"Further, 'that the alien property law of 1913, hereinabove particularly referred to, was changed and a new alien land law passed by initiative proceedings approved by the electors of the state of California November 2, 1920, Statutes of 1921, page lxxxiii, in effect December, 1920, and which said alien land law of 1920 was amended in 1923 by act of the legislature of the state of California and that from and after the time of the effective date of the alien land law of 1920 the contract and agreement herein referred to as exhibit "A" became impossible of performance, that the agreements, understandings, plan and scheme of the plaintiff and defendant corporations to effect a transfer of the real property mentioned in said agreement became and were and now are in violation of the terms and provisions of said alien land law of 1920 and 1923'; that by reason of said statute respondent was not able to carry out said agreement to convey or transfer merchantable or any title to or interest in the land the subject of the contract; that the agreement had become void in that the consideration therefor had wholly failed; that the terms of said agreement had become impossible of performance on the part of either party; that the objects and purposes of the agreement had become unlawful and this without fault on the part of appellant.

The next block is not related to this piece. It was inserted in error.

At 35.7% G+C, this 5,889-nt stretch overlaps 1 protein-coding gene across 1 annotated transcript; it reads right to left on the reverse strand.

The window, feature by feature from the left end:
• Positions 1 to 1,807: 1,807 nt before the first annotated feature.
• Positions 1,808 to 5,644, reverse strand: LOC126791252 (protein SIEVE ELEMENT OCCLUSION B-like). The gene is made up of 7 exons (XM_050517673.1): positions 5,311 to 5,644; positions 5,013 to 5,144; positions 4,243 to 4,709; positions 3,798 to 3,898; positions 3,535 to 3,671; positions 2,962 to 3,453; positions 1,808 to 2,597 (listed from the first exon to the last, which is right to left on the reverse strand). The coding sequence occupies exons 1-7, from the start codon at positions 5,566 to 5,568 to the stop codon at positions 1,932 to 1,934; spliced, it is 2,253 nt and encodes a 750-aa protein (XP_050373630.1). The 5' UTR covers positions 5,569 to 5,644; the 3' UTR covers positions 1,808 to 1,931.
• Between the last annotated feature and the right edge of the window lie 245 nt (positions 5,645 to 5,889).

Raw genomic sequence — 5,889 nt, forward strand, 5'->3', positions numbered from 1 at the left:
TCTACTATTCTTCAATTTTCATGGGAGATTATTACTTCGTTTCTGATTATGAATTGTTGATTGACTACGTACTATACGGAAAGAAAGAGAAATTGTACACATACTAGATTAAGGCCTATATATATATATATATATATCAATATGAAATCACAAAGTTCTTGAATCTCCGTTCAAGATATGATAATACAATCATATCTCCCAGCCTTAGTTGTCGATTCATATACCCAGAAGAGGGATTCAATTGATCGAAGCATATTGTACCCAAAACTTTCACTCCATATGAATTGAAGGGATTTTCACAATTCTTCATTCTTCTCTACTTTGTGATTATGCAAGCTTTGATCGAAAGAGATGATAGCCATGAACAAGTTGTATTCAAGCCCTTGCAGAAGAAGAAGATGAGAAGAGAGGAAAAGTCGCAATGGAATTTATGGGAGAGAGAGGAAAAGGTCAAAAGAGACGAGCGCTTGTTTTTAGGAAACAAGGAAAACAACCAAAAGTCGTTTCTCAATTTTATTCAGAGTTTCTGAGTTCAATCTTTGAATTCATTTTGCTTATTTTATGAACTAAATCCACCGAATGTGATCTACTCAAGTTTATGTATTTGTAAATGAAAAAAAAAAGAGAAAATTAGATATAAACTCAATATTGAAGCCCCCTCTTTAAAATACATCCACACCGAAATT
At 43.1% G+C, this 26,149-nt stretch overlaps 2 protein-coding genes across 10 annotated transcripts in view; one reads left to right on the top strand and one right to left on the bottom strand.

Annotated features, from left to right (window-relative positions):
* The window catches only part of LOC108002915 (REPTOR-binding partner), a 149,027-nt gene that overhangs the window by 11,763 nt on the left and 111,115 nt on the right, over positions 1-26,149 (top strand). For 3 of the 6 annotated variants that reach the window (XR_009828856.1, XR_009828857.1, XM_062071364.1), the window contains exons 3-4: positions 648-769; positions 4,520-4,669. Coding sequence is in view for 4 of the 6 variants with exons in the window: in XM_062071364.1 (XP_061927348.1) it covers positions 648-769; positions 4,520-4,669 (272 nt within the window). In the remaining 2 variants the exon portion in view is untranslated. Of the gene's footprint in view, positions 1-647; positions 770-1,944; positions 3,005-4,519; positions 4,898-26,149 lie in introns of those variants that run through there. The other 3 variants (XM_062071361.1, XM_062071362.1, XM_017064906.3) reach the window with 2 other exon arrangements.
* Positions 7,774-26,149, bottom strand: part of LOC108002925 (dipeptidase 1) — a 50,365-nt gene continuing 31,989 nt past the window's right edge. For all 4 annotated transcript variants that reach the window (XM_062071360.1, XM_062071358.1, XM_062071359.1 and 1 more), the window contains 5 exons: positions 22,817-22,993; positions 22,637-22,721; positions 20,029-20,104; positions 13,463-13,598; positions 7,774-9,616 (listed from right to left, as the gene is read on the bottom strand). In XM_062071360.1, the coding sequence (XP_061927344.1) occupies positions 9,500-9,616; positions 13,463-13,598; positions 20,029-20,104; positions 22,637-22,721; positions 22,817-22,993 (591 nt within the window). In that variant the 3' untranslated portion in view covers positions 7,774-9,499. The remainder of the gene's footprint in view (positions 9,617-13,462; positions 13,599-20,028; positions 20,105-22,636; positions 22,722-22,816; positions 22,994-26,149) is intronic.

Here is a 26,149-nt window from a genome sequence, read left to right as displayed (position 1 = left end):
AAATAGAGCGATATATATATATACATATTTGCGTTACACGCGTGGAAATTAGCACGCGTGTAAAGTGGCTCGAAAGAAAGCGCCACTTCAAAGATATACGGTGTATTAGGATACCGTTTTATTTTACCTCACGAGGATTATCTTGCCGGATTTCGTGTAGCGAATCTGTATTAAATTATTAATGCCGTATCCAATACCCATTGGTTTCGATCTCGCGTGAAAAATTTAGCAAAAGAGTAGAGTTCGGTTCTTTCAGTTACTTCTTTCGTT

"It was further pleaded that at the time of the commencement of this action, appellant had paid to respondent under said contract the sum of $466,702.26, which sum, with interest thereon, appellant was entitled to have returned to it; that appellant had enjoyed the possession and benefits of said real property during all the times mentioned in the complaint and was ready, able and willing and offered (and alleged that it had theretofore offered also) to return possession of said real property to respondent, together with all benefits and profits which had accrued to it, together with interest at seven per cent from the dates when same was received and to restore plaintiff to its original position and status and to do all things in equity the court might determine to be meet and equitable to restore respondent to its original position, provided respondent pay to appellant the sum of $244,135.99, together with interest at seven per cent per annum, said sum representing the total amount of payments made by appellant on account of said contract, together with the value of improvements made upon said property, after deducting therefrom the proceeds, income, revenues and every other receipt or money accruing to appellant from said possession and farming operations upon said property.